October 14, 2016: Faraday Discussions
Marina Villanueva-Paz, Mario D Cordero, Ana Delgado Pavón, Beatriz Castejón Vega, David Cotán, Mario De la Mata, Manuel Oropesa-Ávila, Elizabet Alcocer-Gomez, Isabel de Lavera, Juan Garrido-Maraver, José Carrascosa, Ana Paula Zaderenko, Jordi Muntané, Manuel de Miguel, José Antonio Sánchez-Alcázar
Systemic treatments for hepatocellular carcinoma (HCC) have been largely unsuccessful. This study investigated the antitumoral activity of Amitriptyline, a tricyclic antidepressant, in hepatoma cells. Amitriptyline-induced toxicity involved early mitophagy activation that subsequently switched to apoptosis. Amitriptyline induced mitochondria dysfunction and oxidative stress in HepG2 cells. Amitriptyline specifically inhibited mitochondrial complex III activity that is associated with decreased mitochondrial membrane potential (∆Ψm) and increased reactive oxygen species (ROS) production...
July 2016: Genes & Cancer
Konstantin Kuznedelov, Vladimir Mekler, Sofia Lemak, Monika Tokmina-Lukaszewska, Kirill A Datsenko, Ishita Jain, Ekaterina Savitskaya, John Mallon, Sergey Shmakov, Brian Bothner, Scott Bailey, Alexander F Yakunin, Konstantin Severinov, Ekaterina Semenova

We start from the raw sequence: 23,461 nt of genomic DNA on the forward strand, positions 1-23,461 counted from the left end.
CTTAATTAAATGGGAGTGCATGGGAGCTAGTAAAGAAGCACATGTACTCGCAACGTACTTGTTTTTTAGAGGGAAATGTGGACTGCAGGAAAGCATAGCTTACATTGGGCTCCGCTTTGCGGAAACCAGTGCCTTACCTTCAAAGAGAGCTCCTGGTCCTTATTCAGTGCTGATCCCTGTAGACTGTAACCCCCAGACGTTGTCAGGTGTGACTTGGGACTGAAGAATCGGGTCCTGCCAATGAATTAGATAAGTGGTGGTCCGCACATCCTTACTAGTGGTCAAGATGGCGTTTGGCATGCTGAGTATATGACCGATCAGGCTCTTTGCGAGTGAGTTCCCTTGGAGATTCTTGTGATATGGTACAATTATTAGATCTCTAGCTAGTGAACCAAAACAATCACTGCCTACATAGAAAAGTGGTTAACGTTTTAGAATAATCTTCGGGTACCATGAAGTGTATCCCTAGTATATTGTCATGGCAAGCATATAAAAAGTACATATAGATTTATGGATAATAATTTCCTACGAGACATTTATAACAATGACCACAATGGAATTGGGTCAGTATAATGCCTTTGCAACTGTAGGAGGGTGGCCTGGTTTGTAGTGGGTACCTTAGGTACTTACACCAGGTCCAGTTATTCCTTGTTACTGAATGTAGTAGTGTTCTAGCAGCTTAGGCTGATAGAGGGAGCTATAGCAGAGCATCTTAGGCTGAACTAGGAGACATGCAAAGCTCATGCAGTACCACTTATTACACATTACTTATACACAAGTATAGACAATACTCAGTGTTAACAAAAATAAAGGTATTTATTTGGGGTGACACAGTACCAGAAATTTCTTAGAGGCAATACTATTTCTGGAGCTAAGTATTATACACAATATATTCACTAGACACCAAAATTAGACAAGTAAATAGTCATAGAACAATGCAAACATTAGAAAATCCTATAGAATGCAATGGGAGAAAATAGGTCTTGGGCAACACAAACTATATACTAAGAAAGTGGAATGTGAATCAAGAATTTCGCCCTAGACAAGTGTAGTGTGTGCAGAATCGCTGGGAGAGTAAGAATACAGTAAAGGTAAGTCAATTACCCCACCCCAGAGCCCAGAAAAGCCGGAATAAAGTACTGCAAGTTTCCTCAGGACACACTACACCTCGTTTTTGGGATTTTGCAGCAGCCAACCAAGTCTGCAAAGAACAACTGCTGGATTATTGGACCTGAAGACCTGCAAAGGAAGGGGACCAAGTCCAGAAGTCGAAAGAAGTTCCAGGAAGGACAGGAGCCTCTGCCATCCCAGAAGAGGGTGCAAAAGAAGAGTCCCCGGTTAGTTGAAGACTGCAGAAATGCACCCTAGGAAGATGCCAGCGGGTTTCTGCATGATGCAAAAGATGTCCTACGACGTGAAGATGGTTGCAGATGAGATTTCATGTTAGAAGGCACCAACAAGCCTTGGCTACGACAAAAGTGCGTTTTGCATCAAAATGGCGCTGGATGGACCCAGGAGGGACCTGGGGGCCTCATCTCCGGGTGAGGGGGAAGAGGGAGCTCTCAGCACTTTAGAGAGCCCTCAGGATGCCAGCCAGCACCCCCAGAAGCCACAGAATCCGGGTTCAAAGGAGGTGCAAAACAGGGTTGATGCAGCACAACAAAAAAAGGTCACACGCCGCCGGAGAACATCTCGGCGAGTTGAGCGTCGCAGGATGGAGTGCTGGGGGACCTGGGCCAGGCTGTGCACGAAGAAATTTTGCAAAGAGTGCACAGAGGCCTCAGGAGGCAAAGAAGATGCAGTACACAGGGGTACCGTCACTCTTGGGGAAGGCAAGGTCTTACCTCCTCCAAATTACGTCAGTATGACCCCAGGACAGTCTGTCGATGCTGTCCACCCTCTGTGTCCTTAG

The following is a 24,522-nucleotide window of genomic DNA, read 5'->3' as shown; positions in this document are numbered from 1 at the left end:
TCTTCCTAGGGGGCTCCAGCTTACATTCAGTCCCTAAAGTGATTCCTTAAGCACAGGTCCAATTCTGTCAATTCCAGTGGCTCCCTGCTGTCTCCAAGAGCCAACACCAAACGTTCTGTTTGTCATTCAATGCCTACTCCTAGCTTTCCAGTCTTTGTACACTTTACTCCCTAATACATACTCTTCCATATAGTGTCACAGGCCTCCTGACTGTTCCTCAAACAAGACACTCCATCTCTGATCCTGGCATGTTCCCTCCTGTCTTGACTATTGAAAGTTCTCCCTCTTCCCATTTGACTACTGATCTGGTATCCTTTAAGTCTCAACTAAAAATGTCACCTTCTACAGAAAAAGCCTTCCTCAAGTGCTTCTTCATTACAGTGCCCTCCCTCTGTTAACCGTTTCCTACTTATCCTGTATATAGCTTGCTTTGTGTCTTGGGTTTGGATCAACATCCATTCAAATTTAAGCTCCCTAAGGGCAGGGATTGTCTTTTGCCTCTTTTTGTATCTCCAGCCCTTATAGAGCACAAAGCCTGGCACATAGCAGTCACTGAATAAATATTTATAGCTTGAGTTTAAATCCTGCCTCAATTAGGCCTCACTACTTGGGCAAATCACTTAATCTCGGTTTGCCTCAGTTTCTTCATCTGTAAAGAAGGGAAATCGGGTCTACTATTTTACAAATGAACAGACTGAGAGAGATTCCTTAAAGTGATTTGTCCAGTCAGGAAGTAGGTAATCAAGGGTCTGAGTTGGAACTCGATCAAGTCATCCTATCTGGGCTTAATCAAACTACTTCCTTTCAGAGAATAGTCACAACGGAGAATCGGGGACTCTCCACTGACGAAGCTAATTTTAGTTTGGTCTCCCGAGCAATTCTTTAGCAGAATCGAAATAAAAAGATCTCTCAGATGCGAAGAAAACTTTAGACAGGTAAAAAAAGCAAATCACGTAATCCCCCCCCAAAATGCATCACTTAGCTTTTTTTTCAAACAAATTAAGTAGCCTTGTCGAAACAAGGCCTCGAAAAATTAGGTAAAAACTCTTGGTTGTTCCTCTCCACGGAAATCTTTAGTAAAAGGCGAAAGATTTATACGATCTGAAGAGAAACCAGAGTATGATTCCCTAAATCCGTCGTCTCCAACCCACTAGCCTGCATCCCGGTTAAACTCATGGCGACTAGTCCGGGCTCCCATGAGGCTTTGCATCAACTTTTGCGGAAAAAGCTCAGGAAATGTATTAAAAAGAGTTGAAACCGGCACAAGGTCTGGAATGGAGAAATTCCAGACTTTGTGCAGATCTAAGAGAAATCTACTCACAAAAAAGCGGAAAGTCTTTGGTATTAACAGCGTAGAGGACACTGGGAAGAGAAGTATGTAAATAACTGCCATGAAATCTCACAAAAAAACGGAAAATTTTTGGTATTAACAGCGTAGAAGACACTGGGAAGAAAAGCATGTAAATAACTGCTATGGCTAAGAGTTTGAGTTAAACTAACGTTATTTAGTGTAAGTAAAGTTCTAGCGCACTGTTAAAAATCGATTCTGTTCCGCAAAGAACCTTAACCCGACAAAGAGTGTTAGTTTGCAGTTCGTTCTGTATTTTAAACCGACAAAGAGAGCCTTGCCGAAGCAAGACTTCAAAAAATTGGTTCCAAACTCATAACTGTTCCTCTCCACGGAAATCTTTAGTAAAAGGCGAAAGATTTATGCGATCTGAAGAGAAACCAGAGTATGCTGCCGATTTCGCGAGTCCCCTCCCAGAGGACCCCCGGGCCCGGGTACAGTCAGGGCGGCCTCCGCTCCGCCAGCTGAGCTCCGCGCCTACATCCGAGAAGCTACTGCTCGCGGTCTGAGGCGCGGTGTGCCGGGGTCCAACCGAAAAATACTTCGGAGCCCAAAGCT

The Escherichia coli type I-E CRISPR-Cas system Cascade effector is a multisubunit complex that binds CRISPR RNA (crRNA). Through its 32-nucleotide spacer sequence, Cascade-bound crRNA recognizes protospacers in foreign DNA, causing its destruction during CRISPR interference or acquisition of additional spacers in CRISPR array during primed CRISPR adaptation. Within Cascade, the crRNA spacer interacts with a hexamer of Cas7 subunits. We show that crRNAs with a spacer length reduced to 14 nucleotides cause primed adaptation, while crRNAs with spacer lengths of more than 20 nucleotides cause both primed adaptation and target interference in vivo Shortened crRNAs assemble into altered-stoichiometry Cascade effector complexes containing less than the normal amount of Cas7 subunits...